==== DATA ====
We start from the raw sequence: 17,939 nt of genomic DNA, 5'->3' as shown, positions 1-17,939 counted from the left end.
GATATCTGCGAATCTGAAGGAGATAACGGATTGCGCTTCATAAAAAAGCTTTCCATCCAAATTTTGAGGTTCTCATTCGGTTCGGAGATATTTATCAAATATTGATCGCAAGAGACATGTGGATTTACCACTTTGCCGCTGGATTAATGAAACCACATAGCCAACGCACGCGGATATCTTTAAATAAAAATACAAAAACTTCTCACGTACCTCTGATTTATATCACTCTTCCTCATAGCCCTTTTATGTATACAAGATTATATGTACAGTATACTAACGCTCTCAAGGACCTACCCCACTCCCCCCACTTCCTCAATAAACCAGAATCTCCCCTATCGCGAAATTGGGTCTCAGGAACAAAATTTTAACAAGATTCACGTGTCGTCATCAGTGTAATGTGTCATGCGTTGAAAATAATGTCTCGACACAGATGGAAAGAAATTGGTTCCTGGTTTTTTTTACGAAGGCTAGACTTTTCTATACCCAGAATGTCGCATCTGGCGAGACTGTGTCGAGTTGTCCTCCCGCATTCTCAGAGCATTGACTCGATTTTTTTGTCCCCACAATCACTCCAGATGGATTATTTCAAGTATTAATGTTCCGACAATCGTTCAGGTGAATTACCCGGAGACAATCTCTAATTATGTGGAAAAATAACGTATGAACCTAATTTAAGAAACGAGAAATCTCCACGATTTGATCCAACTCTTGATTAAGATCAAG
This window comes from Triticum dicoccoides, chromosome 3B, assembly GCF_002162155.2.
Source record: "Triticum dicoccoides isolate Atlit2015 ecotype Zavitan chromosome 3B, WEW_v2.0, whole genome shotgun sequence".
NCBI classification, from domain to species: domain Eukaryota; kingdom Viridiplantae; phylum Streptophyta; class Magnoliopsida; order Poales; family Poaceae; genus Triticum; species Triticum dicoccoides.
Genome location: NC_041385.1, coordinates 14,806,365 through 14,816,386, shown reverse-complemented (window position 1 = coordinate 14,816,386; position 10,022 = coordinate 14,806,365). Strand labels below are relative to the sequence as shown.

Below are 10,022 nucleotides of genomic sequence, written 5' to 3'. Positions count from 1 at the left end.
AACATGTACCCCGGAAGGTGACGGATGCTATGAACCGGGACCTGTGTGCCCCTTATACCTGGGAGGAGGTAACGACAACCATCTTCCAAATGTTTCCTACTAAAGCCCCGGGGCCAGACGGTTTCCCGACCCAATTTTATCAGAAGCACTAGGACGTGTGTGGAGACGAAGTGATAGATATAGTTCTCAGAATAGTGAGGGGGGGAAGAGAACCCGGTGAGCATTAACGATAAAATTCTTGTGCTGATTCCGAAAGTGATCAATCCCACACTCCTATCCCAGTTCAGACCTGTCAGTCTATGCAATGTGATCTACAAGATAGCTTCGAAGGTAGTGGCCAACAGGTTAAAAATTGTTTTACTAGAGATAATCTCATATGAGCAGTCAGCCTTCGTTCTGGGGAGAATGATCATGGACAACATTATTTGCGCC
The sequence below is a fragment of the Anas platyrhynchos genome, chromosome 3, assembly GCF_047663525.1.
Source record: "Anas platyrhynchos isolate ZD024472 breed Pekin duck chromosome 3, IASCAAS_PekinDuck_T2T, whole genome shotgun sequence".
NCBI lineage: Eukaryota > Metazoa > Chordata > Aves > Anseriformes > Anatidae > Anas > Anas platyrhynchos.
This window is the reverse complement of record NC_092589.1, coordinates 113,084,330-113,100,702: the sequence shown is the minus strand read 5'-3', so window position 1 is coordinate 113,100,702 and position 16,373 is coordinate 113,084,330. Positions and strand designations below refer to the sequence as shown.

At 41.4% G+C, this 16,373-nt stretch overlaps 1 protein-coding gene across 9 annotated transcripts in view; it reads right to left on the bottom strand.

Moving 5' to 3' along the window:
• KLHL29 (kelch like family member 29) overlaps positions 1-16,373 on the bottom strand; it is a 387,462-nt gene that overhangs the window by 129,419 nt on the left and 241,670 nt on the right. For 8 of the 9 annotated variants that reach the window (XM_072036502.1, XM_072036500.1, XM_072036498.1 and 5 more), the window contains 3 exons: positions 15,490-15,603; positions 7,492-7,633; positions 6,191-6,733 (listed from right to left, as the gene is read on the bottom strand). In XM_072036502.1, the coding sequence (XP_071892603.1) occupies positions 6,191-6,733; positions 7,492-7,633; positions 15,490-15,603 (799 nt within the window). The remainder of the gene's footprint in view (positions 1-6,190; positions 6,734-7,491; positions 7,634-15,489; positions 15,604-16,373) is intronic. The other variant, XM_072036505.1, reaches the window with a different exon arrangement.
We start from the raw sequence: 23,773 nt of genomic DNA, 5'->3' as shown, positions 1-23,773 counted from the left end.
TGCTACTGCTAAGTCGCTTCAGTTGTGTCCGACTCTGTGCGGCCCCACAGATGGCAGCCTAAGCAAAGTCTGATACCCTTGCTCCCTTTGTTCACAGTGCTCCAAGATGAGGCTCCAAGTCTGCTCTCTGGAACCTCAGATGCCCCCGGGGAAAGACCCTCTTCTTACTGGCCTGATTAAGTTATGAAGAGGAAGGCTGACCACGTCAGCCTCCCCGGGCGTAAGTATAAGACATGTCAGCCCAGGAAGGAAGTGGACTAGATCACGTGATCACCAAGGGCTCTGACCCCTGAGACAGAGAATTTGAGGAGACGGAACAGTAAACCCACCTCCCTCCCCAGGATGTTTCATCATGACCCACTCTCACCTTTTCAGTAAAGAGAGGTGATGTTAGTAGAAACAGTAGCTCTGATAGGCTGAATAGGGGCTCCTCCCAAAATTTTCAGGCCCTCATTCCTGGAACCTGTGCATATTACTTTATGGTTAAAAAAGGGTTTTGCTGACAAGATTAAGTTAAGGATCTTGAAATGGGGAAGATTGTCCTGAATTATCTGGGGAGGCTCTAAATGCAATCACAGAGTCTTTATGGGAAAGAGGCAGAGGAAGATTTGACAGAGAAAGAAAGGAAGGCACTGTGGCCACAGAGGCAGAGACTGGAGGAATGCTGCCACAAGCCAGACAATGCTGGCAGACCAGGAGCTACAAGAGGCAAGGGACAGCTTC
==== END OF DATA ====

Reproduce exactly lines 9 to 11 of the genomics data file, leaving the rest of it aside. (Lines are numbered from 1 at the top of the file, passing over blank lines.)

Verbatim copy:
The sequence below is a fragment of the Anas platyrhynchos genome, chromosome 3, assembly GCF_047663525.1.
Source record: "Anas platyrhynchos isolate ZD024472 breed Pekin duck chromosome 3, IASCAAS_PekinDuck_T2T, whole genome shotgun sequence".
NCBI lineage: Eukaryota > Metazoa > Chordata > Aves > Anseriformes > Anatidae > Anas > Anas platyrhynchos.